Review: The Confessions of Frannie Langton (★★★★★)
A Summary (No Spoilers)…
𝘍𝘳𝘢𝘯𝘯𝘪𝘦 𝘓𝘢𝘯𝘨𝘵𝘰𝘯, 𝘴𝘦𝘳𝘷𝘢𝘯𝘵 𝘢𝘯𝘥 𝘧𝘰𝘳𝘮𝘦𝘳 𝘴𝘭𝘢𝘷𝘦, 𝘸𝘳𝘪𝘵𝘦𝘴 𝘩𝘦𝘳 𝘧𝘪𝘯𝘢𝘭 𝘤𝘰𝘯𝘧𝘦𝘴𝘴𝘪𝘰𝘯 𝘚𝘩𝘦 𝘩𝘢𝘴 𝘣𝘦𝘦𝘯 𝘢𝘤𝘤𝘶𝘴𝘦𝘥 𝘰𝘧 𝘮𝘶𝘳𝘥𝘦𝘳𝘪𝘯𝘨 𝘩𝘦𝘳 𝘮𝘢𝘴𝘵𝘦𝘳𝘴, 𝘎𝘦𝘰𝘳𝘨𝘦 𝘢𝘯𝘥 𝘔𝘢𝘳𝘨𝘶𝘦𝘳𝘪𝘵𝘦 𝘉𝘦𝘯𝘩𝘢𝘮. 𝘛𝘩𝘦 𝘦𝘷𝘦𝘯𝘵𝘴 𝘭𝘦𝘢𝘥𝘪𝘯𝘨 𝘵𝘰 𝘵𝘩𝘦 𝘮𝘶𝘳𝘥𝘦𝘳𝘴 𝘶𝘯𝘧𝘰𝘭𝘥 𝘴𝘭𝘰𝘸𝘭𝘺 𝘢𝘴 𝘵𝘩𝘦 𝘭𝘪𝘦𝘴 𝘢𝘯𝘥 𝘴𝘦𝘤𝘳𝘦𝘵𝘴 𝘢𝘳𝘦 𝘱𝘦𝘦𝘭𝘦𝘥 𝘢𝘸𝘢𝘺 𝘰𝘯𝘦 𝘣𝘺 𝘰𝘯𝘦. 𝘛𝘩𝘪𝘴 𝘨𝘰𝘵𝘩𝘪𝘤 𝘢𝘯𝘥 𝘩𝘪𝘴𝘵𝘰𝘳𝘪𝘤𝘢𝘭 𝘯𝘰𝘷𝘦𝘭 𝘥𝘦𝘵𝘢𝘪𝘭𝘴 𝘵𝘩𝘦 𝘮𝘪𝘭𝘪𝘦𝘶 𝘰𝘧 𝘑𝘢𝘮𝘢𝘪𝘤𝘢 𝘢𝘯𝘥 𝘉𝘳𝘪𝘵𝘢𝘪𝘯 𝘪𝘯 𝘵𝘩𝘦 𝘦𝘢𝘳𝘭𝘺 1800𝘴 𝘣𝘺 𝘧𝘰𝘭𝘭𝘰𝘸𝘪𝘯𝘨 𝘵𝘩𝘦 𝘩𝘢𝘳𝘳𝘰𝘸𝘪𝘯𝘨 𝘴𝘵𝘰𝘳𝘺 𝘰𝘧 𝘰𝘯𝘦 𝘱𝘰𝘸𝘦𝘳𝘧𝘶𝘭 𝘍𝘳𝘢𝘯𝘯𝘪𝘦 𝘓𝘢𝘯𝘨𝘵𝘰𝘯.
Langton is a compelling protagonist — she holds an ocean of emotions and memories within her. She is an unreliable narrator and a powerful and indignant speaker. She is both strengthened and broken by her oppressive and merciless society. The book is also filled with brutal historical accuracies, including anthropologists’ obsession with eugenics and phrenology — or ‘scientific racism’.
Part of what makes Langton so compelling is her secret love affair with her mistress, Marguerite Benham. While Frannie explains in her confession how passionate the love was between them, it made me wonder how pure and loving the relationship could really have been, given their power imbalance and how much more Frannie had to lose than Marguerite (Frannie’s job, freedom, and life compared to Marguerite’s reputation) .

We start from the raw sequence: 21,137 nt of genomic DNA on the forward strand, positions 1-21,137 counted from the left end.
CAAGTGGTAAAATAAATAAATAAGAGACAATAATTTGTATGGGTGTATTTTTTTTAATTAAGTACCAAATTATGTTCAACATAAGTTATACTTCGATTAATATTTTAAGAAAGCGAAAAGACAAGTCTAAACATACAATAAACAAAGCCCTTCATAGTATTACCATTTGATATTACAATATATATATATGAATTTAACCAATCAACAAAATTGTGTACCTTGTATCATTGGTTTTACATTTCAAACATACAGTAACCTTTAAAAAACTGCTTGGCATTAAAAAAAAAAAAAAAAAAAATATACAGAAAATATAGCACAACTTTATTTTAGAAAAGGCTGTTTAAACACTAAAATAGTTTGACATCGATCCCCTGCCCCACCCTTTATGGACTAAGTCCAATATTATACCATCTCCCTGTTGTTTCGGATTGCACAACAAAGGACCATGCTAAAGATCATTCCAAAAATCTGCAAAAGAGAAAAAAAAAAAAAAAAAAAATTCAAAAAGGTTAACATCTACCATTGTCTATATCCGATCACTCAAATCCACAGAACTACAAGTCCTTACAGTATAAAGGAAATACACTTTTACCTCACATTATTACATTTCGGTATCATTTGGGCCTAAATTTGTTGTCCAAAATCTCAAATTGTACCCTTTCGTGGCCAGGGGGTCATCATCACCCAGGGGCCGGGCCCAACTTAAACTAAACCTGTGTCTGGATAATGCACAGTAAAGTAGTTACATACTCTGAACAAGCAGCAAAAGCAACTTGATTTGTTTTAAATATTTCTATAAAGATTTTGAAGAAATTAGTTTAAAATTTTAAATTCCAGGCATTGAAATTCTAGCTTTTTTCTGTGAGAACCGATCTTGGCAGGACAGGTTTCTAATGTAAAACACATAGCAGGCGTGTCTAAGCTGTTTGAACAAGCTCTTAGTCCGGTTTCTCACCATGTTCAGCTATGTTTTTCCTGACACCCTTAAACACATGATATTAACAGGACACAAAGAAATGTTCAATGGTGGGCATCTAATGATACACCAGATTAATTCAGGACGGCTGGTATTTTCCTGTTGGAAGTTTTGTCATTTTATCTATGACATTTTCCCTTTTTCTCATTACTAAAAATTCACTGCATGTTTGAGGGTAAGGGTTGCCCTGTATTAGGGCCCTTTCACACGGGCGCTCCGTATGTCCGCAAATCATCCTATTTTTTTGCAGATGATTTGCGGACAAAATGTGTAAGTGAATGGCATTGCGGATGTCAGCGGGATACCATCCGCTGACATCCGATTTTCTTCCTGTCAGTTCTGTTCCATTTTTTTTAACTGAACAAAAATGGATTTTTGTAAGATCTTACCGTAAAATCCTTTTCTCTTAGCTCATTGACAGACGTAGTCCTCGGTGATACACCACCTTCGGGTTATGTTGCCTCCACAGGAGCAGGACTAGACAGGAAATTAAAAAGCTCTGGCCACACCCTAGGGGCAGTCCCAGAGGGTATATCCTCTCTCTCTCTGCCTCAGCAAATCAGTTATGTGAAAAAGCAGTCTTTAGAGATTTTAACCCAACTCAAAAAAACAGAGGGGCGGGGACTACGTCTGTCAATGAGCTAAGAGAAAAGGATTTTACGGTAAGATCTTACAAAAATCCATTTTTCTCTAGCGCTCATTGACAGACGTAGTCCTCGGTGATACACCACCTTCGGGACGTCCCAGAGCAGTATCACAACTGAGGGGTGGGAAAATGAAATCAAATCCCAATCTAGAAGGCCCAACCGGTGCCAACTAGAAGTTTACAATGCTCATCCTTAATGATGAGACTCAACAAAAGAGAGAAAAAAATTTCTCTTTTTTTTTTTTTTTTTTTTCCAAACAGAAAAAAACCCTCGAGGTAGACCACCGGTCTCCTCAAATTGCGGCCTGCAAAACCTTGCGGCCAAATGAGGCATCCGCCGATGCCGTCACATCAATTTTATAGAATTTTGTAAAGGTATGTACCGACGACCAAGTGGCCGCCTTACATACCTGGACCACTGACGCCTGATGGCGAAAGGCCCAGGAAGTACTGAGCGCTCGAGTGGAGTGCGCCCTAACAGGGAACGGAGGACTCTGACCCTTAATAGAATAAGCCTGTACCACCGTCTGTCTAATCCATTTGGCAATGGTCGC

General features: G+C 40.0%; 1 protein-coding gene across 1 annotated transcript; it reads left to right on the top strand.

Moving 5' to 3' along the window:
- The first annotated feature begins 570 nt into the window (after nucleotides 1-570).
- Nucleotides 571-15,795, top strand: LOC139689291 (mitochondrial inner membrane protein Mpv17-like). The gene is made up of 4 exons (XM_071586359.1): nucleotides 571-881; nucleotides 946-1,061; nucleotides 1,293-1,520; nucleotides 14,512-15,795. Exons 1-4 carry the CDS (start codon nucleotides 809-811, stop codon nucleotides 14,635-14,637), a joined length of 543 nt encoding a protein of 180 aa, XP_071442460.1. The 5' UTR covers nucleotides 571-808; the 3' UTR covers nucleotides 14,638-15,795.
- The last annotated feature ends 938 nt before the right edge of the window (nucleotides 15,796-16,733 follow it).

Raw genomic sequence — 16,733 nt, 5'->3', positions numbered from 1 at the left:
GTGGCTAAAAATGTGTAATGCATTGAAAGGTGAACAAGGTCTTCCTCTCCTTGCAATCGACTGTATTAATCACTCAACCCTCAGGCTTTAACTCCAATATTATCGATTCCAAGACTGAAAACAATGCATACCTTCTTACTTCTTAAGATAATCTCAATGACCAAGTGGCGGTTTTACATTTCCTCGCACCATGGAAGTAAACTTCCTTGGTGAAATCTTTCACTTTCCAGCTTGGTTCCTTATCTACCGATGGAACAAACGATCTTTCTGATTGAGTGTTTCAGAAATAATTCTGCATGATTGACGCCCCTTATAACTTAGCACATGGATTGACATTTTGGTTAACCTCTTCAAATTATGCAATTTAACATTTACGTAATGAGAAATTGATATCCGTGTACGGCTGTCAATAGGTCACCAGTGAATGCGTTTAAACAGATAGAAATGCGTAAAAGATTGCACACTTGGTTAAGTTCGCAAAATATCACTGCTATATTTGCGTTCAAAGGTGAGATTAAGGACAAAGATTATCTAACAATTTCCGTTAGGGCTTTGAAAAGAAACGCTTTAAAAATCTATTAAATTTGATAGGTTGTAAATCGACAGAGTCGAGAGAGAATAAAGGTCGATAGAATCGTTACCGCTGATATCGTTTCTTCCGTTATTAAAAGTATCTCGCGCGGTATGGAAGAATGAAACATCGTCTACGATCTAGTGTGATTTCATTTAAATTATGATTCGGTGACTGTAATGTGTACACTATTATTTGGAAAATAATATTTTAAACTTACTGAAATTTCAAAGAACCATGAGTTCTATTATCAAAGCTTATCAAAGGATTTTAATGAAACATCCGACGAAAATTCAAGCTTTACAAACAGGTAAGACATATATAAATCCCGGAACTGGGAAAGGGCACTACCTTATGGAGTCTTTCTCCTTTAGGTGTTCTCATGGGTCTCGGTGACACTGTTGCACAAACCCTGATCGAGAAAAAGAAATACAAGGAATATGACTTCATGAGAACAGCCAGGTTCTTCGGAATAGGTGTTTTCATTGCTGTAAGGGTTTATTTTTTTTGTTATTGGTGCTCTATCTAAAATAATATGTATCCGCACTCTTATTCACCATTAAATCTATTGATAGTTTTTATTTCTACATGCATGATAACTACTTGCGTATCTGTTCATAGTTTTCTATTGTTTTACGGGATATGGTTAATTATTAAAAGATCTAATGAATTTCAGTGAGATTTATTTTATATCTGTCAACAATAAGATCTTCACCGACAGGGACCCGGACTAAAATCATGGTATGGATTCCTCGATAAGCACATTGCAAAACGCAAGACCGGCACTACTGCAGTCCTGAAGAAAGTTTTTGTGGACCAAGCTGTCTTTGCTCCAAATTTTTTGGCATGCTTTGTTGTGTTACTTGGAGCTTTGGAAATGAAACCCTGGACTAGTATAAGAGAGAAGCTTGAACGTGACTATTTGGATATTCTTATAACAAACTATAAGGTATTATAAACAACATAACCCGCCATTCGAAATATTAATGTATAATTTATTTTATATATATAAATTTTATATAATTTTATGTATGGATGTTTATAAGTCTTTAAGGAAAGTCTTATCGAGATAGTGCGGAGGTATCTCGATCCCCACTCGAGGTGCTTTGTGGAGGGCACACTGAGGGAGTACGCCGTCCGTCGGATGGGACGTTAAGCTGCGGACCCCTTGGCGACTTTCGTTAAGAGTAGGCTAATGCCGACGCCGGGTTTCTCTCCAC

A strong recommendation for any historical fiction enthusiasts. This is one of the best historical fictions I read in 2021 because it was so well-researched and intricate.
𝗪𝗵𝗮𝘁 𝗜 𝗹𝗶𝗸𝗲𝗱… The multifaceted and complex discussion of tough themes like love, passion, race, and oppression.
𝗪𝗵𝗮𝘁 𝗜 𝗱𝗶𝘀𝗹𝗶𝗸𝗲𝗱… It takes a while to get exciting.
You’ll Also Love…
NATIVE SON // RICHARD WRIGHT — for another novel that centres around a murder trial. Both follow the inner thoughts of complex individuals who have been backed into a corner and mistreated by their society.
THE HELP // KATHRYN STOCKETT — for another story told from the perspectives of black servants in an oppressive society. The tone of the books are vastly different but shed light on similar themes like race, discrimination, and injustice.
WHERE THE CRAWDADS SING // DELIA OWENS — the first part of Frannie Langton is reminiscent of the dark coming-of-age in Crawdads. Both feature a haunting mystery and girl growing up in solitude on the edge of society.